by Jeff Kaliss

I first heard Maria Schneider when she was conducting her commissioned composition at the Monterey Jazz Festival in 1995. I later attended her press conference there. "I love to be told stories, and I love to tell stories, " she told the adoring media. "And I love to engage with people. "

Those sentiments, apparent in her "Scenes From Childhood' back then, are on display again in the latest release in her double-Grammy-winning career. She’s bolstered this time around by two sets of lyrics drawn from two different poets, Nebraskan Ted Kooser and Brazilian Carlos Drummond de Andrade (as translated into English by Mark Strand). Working with lyrics is a first for Schneider, as are her collaborations here with a classical soprano, Dawn Upshaw, and with two major classical ensembles, the Australian Chamber Orchestra (for Kooser’s Winter Morning Walks) and The Saint Paul Chamber Orchestra from her native Minnesota (for Drummond’s Stories). She seems to have successfully engaged all parties involved with the realization of the album, and listeners with a love for orchestral evocation will likewise be captivated.

Kooser wrote the nine poems selected for Winter Morning Walks while he was working a successful recovery from cancer. Schneider proves an artisan in marrying melody to words, as in her tonic-dominant setting of the “side to side” swing of a flashlight in the early dawn. She also masters the colors of her strings and the rhythm and pacing of her ensemble and soloists to set affecting scenes of Great Plains naturescapes and domesticity. Upshaw delivers the evocative poems in a voice as clear and bright as the described “solstice morning, in bone-cracking cold.” The soprano divests herself of the inappropriate aspects of classical training, instead bringing the composer’s music across in the contemporary, talky style of Broadway, but with a rarely heard elevation of purity and heart. This is a sterling standard for American art song.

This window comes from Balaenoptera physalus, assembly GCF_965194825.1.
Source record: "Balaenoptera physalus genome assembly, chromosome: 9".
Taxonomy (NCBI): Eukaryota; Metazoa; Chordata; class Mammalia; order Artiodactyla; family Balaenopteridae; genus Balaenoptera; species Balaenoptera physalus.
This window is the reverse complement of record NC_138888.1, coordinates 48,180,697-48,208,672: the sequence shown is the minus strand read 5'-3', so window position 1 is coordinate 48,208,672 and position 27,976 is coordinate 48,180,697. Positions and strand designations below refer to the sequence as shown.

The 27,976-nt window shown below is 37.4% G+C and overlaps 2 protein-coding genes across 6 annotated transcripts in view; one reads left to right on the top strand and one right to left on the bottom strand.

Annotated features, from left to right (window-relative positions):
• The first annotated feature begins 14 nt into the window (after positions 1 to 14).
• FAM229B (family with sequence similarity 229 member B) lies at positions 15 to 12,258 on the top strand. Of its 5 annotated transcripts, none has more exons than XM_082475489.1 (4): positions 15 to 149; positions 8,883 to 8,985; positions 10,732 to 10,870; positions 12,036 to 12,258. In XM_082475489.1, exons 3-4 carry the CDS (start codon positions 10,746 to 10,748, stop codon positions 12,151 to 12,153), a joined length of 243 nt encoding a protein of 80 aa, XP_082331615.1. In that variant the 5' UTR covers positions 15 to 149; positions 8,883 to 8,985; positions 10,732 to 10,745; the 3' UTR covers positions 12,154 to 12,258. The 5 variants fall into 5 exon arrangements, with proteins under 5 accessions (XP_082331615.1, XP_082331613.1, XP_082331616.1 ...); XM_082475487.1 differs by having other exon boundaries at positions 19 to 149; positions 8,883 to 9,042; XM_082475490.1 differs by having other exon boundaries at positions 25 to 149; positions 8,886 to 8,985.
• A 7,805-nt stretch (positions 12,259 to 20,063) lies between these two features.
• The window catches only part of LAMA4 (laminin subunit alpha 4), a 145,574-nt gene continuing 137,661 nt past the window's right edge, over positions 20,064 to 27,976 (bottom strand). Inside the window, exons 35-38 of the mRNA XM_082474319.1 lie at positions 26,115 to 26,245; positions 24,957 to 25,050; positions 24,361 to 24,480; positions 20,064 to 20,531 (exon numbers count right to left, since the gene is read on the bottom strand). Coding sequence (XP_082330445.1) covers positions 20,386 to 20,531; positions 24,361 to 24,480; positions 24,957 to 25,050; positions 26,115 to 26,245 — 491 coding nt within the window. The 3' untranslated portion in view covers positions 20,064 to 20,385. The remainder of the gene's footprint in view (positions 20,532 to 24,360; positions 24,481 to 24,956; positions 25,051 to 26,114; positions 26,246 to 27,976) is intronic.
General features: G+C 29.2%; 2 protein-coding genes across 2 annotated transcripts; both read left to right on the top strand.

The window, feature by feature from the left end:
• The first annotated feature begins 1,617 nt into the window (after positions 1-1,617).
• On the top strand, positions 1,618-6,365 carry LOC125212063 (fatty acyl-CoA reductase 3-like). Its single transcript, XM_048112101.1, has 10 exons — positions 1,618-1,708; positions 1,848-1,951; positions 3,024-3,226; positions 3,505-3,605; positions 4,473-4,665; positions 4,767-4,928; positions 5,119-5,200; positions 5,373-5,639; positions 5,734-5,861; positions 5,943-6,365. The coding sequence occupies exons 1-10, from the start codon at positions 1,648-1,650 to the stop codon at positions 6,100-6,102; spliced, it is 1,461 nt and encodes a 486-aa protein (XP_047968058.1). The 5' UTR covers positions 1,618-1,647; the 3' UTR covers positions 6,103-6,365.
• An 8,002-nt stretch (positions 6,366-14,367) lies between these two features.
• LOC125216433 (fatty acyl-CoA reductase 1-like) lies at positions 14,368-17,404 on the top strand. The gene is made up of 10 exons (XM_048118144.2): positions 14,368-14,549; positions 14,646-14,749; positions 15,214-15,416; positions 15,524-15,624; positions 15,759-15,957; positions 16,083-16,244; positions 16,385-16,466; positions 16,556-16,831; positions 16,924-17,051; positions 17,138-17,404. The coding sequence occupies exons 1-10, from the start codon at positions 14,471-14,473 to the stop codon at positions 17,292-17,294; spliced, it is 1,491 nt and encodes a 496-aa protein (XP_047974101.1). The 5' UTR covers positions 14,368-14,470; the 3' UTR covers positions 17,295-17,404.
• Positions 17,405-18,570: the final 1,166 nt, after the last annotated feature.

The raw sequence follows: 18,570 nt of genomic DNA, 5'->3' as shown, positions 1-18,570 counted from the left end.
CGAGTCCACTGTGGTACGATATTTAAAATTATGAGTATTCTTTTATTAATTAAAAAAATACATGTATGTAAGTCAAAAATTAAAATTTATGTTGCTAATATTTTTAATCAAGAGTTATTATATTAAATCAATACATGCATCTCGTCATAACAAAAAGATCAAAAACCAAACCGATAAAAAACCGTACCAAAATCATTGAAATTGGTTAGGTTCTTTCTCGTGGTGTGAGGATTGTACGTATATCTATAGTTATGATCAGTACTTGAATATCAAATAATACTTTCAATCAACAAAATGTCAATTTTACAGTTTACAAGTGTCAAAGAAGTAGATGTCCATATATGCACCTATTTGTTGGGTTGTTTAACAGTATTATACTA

Having displayed an impressive variety of musical forms with the Kooser poems, from lushly romantic to quietly contemplative to quasi-atonal, following the poet’s different moods and subject matter, Schneider manifests a credible and affecting Latin American and Iberian tinge throughout the five tracks of the Drummond material. The Prologue, in fact, functions as a lovely homage to Heitor Villa-Lobos’ beloved Bachianas Brasileiras No. 5, entrancing vocalese included. Schneider dresses the lovelorn Don’t Kill Yourself in flamenco harmonies and buleria rhythms, while the Quadrille evokes a Piazzolla chamber setting, allowing for individual displays of string virtuosity by the Saint Paul ensemble. Upshaw’s passion and prettiness shine through all of this.

In that jazz setting more than 17 years ago, Schneider had voiced her wish “to be called an American composer.” With this offering, she’s more than earned the respect and appreciation of the best who claim membership in that group.

-- Jeff Kaliss

Press quotes

“Data Lords” . . .  is her magnum opus, a riveting, remarkably intense double album, as profound as modern-day instrumental music gets. Link to article


Now it's finally here, in the form of a magnificent double album, Data Lords . . .  it parses into thematic halves, "The Digital World" and, as an antidote, "The Natural World." On the whole and in the details, it amounts to the most daring work of Schneider's career, which sets the bar imposingly high. This is music of extravagant mastery, and it comes imbued with a spirit of risk. Link to article

- – Nate Chinen